Because this teaching is so contrary to what people were (and are), Paul spends more time on drawing out Abraham’s experience.  God promised him that he would become the father of many nations, even in face of the fact that both Abraham and Sarah were long past child-bearing age.  God wanted to show that amid their impotence he was able to do the impossible, and Abraham believed him.  Just as faith in God’s promises brought those promises into existence so similar faith in God’s Word for us brings God righteousness to us.  We are made right (justified) through faith in him.

I think it’s important at this point to emphasise who the faith was in because many use the word in a floating sense with many objects – i.e. faith in their own ability to do something, faith in their family and friends, faith in their country or in humanity.  Sometimes the common phrase “other faiths” would be better put as “faith in others”.  The faith Christian people have is faith in the God and Father of our Lord Jesus Christ, no-one else, no other faith justifies.  If it is Jesus who justifies then, like the thief on the cross, it is to him that we must put our faith.

Thursday Romans 5:1-5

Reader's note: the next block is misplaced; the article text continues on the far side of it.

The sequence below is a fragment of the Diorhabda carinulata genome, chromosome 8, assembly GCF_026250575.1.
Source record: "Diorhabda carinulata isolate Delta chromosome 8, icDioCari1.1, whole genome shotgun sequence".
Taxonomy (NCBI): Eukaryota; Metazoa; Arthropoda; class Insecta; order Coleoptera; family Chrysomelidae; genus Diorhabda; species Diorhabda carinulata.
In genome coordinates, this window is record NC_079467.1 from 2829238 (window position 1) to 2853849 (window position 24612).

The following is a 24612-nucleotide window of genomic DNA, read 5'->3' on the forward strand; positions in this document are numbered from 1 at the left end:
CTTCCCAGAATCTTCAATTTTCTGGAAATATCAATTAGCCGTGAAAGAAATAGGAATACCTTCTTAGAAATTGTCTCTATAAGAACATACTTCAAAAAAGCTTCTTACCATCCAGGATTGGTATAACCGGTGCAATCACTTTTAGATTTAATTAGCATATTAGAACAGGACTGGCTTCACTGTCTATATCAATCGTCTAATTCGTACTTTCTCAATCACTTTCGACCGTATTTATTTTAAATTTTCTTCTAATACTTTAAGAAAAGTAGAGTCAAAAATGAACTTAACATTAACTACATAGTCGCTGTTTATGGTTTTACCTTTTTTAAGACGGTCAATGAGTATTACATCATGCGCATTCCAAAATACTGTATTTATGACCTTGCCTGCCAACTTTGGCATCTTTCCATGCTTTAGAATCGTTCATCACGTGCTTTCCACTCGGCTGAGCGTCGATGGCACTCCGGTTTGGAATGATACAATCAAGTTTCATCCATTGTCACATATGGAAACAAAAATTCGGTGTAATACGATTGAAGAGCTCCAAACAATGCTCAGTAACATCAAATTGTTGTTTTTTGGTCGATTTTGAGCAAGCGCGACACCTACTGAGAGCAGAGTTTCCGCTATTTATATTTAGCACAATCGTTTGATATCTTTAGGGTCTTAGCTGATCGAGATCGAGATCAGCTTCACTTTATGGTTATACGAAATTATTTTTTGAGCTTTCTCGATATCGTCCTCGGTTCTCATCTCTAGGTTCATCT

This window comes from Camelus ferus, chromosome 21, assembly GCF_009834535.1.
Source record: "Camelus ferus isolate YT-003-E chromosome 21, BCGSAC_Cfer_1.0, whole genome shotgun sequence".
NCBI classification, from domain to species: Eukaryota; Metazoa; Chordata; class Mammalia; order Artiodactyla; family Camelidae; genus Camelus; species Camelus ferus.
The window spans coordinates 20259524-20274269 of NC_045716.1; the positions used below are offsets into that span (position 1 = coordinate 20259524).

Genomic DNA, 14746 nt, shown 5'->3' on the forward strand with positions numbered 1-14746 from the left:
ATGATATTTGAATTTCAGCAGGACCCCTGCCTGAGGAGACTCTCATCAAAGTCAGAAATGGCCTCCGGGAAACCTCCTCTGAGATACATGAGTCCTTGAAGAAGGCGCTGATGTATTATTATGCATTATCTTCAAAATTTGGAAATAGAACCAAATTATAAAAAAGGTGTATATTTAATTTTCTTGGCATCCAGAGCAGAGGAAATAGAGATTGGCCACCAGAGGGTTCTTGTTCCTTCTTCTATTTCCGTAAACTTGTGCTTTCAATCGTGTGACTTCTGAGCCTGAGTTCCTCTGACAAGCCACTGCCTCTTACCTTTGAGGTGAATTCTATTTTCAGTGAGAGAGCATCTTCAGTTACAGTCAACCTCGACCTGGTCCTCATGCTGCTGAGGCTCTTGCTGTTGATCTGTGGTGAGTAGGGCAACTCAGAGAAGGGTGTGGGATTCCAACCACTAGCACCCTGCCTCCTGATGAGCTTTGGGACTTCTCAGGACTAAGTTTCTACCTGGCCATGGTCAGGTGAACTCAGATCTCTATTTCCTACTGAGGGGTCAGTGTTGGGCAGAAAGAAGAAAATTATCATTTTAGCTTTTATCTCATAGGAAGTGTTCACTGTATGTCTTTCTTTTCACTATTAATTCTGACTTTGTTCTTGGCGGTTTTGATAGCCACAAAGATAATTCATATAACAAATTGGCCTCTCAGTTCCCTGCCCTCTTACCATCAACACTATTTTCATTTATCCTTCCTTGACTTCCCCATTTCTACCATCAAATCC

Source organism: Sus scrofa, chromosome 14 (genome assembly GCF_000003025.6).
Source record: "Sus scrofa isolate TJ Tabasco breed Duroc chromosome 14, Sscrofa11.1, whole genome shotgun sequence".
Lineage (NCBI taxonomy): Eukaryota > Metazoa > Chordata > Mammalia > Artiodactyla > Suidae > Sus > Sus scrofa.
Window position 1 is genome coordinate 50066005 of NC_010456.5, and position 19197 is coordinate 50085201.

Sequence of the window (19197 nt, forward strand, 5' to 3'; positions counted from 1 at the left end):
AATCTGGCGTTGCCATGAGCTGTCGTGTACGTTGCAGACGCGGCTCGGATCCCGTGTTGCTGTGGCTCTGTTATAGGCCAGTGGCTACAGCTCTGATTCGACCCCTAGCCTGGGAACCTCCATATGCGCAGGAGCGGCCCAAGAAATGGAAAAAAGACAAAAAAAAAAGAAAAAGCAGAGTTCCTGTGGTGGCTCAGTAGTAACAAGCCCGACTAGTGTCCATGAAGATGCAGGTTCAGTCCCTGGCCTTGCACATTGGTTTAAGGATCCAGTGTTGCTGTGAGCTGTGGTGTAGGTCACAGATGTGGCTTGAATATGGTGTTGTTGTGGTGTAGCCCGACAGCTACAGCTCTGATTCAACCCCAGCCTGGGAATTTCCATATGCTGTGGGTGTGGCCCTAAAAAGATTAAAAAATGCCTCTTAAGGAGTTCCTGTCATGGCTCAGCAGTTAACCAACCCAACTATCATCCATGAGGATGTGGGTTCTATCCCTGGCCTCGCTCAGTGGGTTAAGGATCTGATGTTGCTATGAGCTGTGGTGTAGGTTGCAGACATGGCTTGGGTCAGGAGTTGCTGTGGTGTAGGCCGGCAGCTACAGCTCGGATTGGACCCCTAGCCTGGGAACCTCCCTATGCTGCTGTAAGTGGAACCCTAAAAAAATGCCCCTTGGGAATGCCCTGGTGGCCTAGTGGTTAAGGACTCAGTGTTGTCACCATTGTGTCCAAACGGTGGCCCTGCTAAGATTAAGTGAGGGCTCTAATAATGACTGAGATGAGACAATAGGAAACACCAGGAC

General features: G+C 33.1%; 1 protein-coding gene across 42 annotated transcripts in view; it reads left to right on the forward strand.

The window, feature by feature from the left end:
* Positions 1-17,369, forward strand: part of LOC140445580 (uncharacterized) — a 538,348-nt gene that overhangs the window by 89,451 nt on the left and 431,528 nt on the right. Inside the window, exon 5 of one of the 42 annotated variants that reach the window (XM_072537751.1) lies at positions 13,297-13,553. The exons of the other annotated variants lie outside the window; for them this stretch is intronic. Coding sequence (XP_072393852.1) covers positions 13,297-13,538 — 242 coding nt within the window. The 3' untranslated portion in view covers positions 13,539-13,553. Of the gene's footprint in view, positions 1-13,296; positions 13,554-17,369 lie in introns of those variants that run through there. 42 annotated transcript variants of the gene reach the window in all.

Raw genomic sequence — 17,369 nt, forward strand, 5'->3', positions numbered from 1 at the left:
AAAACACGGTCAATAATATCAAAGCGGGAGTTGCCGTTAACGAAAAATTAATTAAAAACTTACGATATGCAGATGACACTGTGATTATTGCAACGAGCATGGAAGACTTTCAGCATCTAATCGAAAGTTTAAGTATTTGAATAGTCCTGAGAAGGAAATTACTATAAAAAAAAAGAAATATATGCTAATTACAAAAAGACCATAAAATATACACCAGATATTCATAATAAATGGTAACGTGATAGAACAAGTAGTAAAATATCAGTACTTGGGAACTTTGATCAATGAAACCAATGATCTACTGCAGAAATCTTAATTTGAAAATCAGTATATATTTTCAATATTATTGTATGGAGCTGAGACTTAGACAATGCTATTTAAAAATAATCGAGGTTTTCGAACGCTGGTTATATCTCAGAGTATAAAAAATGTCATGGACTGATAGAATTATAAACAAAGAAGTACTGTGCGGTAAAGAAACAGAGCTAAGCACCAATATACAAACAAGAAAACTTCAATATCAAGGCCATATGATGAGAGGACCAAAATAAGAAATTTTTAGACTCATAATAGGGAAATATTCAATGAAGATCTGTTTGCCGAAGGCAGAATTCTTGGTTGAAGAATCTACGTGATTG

Chapter 5 begins with the word, “therefore”, which means that the apostle is going to look at some of the consequences of being made right with God.  The first thing he says is that we have peace with God.  Two book titles spring to mind which place well what chapters 4 and 5 of Romans are all about, the first by John Blanchard is “Right with God”, and the second by Billy Graham is “Peace with God”.  In chapter 4 Paul has shown how people are justified or ‘made right’ with God and it is not by good works but through faith in him who set Jesus forth as a sacrifice for sins.  In chapter 5 Paul tells us that through the work of Christ we have peace with God.  Following this he says that we boast of the hope we have of sharing God’s glory which is a way of saying that heaven awaits, but then he adds words about suffering.  We want to say, “hold on a minute Paul, should it not be roses all the way?”.  No, he says, we glory in our sufferings because of what they do in our lives, they bring us perseverance, character and hope.